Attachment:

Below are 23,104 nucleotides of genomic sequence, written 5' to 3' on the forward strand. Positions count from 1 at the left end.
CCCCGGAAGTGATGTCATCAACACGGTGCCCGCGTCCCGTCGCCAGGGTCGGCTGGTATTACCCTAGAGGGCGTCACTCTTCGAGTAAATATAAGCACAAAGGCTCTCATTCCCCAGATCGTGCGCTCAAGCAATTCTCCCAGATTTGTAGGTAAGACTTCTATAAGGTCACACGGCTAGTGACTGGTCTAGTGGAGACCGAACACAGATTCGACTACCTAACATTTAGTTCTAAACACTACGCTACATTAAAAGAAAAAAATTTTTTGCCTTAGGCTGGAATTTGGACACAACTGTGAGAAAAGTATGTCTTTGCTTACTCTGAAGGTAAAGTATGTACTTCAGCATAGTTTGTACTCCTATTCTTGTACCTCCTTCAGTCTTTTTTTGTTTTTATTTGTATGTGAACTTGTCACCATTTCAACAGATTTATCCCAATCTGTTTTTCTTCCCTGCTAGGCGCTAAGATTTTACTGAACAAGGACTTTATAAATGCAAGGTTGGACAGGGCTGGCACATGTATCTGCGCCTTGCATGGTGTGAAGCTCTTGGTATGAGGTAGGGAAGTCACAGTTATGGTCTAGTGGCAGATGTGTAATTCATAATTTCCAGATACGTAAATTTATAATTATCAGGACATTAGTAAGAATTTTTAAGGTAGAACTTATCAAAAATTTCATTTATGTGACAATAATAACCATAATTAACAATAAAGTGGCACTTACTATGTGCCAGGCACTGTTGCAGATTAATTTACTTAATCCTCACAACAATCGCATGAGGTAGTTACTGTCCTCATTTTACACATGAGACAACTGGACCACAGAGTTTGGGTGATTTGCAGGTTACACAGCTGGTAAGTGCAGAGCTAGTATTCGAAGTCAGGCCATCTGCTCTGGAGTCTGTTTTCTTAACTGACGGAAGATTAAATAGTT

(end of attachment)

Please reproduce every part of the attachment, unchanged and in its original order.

Below are 23,104 nucleotides of genomic sequence, written 5' to 3' on the forward strand. Positions count from 1 at the left end.
CCCCGGAAGTGATGTCATCAACACGGTGCCCGCGTCCCGTCGCCAGGGTCGGCTGGTATTACCCTAGAGGGCGTCACTCTTCGAGTAAATATAAGCACAAAGGCTCTCATTCCCCAGATCGTGCGCTCAAGCAATTCTCCCAGATTTGTAGGTAAGACTTCTATAAGGTCACACGGCTAGTGACTGGTCTAGTGGAGACCGAACACAGATTCGACTACCTAACATTTAGTTCTAAACACTACGCTACATTAAAAGAAAAAAATTTTTTGCCTTAGGCTGGAATTTGGACACAACTGTGAGAAAAGTATGTCTTTGCTTACTCTGAAGGTAAAGTATGTACTTCAGCATAGTTTGTACTCCTATTCTTGTACCTCCTTCAGTCTTTTTTTGTTTTTATTTGTATGTGAACTTGTCACCATTTCAACAGATTTATCCCAATCTGTTTTTCTTCCCTGCTAGGCGCTAAGATTTTACTGAACAAGGACTTTATAAATGCAAGGTTGGACAGGGCTGGCACATGTATCTGCGCCTTGCATGGTGTGAAGCTCTTGGTATGAGGTAGGGAAGTCACAGTTATGGTCTAGTGGCAGATGTGTAATTCATAATTTCCAGATACGTAAATTTATAATTATCAGGACATTAGTAAGAATTTTTAAGGTAGAACTTATCAAAAATTTCATTTATGTGACAATAATAACCATAATTAACAATAAAGTGGCACTTACTATGTGCCAGGCACTGTTGCAGATTAATTTACTTAATCCTCACAACAATCGCATGAGGTAGTTACTGTCCTCATTTTACACATGAGACAACTGGACCACAGAGTTTGGGTGATTTGCAGGTTACACAGCTGGTAAGTGCAGAGCTAGTATTCGAAGTCAGGCCATCTGCTCTGGAGTCTGTTTTCTTAACTGACGGAAGATTAAATAGTT